the triumph of being common

When I was reading this book while still in college I can’t imagine I really had a clue what Bernadette Robert’s was talking about, but I did find it fascinating. I’ve been enjoying revisiting Bernadette Roberts lately.

color design… how many can honestly appreciate the triumph of being common? Who can understand what it means to learn that the ultimate reality is not a passing moment of bliss, not a fleeting vision or transfiguration, not some ineffable, extraordinary experience or phenomenon but instead, is as close as our eyes, as simple as a smile, and as clear as the identity of ‘that’ which remains when there is no self? The expectation of the grand finale being one of love and bliss is a failure to realize that such responses are the responses of self to an object – the experiences of the self – while what Is does not respond to itself as an object or in similar fashion.

On the contrary, it can be said that the Eye sees itself as ‘usual’ just as it ‘ordinarily’ does all the time, and is a ‘common’ sight wherever it looks. If we had been looking at ourselves all our lives at what point would we go into ecstasy upon seeing ourselves? It may only be deceiving to think the ultimate reality is love and bliss since such experiences may have nothing to do with God at all. As said before, I am convinced we continually see this reality all our lives but do not recognize it because it is so usual, common and ordinary that we go off in search of more tantalizing experiences – experiences more gratifying to the self. Thus when we can look in the mirror and not experience the great disappointment, but can say instead, “everything is as usual and nothing has changed” then, perhaps, we shall know the intense triumph of being common.  — Bernadette Roberts from The Experience of No-Self: A Contemplative Journey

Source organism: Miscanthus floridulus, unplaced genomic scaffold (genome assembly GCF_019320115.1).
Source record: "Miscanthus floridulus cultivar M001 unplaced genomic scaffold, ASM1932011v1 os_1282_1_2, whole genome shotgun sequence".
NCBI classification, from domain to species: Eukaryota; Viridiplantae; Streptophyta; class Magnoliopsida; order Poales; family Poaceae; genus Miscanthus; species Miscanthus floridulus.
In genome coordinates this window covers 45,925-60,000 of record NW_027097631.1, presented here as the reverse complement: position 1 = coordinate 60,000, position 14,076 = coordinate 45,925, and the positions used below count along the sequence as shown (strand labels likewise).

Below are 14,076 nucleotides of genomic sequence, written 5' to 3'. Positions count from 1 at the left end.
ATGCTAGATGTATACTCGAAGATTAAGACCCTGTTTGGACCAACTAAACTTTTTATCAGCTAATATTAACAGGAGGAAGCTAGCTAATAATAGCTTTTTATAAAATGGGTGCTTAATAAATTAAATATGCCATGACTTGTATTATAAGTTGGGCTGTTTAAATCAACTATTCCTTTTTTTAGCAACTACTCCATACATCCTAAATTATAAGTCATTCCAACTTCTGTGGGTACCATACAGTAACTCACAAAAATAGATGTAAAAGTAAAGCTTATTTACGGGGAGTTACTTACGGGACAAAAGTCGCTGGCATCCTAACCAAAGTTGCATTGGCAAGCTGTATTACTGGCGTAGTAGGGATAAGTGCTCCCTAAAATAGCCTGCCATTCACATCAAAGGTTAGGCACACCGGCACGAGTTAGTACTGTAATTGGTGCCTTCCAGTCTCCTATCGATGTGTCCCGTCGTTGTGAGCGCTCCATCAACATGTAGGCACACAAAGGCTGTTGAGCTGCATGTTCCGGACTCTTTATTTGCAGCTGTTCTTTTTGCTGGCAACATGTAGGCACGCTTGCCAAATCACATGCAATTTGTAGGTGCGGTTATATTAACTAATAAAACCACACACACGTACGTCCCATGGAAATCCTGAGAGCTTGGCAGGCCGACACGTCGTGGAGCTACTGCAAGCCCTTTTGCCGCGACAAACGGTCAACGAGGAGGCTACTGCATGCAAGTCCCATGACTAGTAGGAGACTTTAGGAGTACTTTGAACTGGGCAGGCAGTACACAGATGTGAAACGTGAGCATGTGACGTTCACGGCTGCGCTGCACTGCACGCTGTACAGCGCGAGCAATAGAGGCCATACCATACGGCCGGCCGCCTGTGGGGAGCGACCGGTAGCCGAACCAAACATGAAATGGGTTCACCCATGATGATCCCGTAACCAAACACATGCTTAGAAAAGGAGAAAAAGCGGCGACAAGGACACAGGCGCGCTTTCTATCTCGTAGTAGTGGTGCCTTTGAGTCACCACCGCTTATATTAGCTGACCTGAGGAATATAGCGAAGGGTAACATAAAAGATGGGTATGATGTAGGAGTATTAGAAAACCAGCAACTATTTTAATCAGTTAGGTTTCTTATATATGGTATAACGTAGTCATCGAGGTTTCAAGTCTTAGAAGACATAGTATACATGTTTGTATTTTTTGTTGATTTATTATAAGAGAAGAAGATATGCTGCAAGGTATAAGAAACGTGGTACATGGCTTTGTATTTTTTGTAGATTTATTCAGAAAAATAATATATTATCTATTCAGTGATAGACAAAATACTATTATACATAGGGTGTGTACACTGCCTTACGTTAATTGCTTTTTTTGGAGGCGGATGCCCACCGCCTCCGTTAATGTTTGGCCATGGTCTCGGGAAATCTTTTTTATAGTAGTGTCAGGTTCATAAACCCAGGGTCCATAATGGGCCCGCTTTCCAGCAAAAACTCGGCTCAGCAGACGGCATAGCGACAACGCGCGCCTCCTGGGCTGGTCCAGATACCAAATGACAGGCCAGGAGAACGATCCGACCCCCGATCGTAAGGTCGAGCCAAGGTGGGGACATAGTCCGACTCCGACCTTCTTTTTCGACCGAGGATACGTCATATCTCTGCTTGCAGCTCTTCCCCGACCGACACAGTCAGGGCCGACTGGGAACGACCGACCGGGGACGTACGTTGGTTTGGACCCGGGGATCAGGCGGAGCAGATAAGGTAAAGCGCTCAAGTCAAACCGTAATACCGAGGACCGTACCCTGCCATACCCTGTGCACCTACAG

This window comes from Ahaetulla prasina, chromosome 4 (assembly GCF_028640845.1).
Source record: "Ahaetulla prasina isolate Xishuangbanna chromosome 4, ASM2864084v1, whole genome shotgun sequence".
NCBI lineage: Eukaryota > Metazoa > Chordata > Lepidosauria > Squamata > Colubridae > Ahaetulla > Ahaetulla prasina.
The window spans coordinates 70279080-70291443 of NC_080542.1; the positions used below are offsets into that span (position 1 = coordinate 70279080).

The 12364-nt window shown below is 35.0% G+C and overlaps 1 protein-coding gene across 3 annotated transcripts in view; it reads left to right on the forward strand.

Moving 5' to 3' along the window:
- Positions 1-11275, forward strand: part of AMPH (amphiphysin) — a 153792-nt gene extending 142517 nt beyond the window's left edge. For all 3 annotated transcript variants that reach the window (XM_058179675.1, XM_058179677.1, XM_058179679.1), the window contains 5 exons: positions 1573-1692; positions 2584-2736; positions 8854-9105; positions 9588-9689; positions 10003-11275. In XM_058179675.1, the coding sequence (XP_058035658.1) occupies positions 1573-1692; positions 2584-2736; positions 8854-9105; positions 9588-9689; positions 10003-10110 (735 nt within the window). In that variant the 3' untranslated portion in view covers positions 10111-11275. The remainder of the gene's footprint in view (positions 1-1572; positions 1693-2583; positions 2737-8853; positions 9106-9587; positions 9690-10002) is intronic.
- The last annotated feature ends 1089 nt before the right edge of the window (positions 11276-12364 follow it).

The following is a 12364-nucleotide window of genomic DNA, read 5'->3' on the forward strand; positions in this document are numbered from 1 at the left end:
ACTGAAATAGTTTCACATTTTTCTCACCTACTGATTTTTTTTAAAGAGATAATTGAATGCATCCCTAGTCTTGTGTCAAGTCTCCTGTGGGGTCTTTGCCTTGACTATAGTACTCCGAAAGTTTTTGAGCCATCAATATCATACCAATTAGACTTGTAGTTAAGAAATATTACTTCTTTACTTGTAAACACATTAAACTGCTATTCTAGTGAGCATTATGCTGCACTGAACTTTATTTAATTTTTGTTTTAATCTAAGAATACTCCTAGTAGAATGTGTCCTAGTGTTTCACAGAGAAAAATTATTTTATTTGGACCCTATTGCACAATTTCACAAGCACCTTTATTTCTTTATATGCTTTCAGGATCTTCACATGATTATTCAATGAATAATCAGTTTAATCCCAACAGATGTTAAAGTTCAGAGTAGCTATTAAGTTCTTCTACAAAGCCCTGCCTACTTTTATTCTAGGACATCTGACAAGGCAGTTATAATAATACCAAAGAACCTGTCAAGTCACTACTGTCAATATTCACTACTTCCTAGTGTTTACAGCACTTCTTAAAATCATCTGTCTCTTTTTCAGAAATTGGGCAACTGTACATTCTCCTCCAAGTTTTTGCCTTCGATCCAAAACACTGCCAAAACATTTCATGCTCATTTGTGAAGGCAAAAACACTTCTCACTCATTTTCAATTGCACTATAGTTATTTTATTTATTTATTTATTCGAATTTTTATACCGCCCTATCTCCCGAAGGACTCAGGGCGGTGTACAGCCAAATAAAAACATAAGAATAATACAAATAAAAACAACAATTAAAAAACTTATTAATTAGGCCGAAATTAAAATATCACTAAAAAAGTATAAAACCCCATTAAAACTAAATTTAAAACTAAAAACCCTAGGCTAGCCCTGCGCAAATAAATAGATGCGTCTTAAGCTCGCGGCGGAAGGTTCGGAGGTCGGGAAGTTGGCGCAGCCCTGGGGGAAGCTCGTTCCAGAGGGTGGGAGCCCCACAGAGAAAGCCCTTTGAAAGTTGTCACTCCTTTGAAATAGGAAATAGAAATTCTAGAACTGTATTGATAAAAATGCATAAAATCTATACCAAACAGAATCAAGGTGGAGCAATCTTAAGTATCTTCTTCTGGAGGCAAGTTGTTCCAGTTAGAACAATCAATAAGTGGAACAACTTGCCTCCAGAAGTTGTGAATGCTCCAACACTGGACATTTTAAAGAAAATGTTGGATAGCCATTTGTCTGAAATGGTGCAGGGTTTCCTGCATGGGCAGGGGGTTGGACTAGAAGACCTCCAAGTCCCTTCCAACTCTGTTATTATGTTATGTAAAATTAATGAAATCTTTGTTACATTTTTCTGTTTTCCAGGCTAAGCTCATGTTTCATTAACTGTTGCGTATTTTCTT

hat tip: Contemplative Day Book

I have a (no longer used) personal twitter account in which the tagline is “adventures into the ordinary.” I believe the sentiment comes from the same place.

More posts that feature Bernadette’s work:

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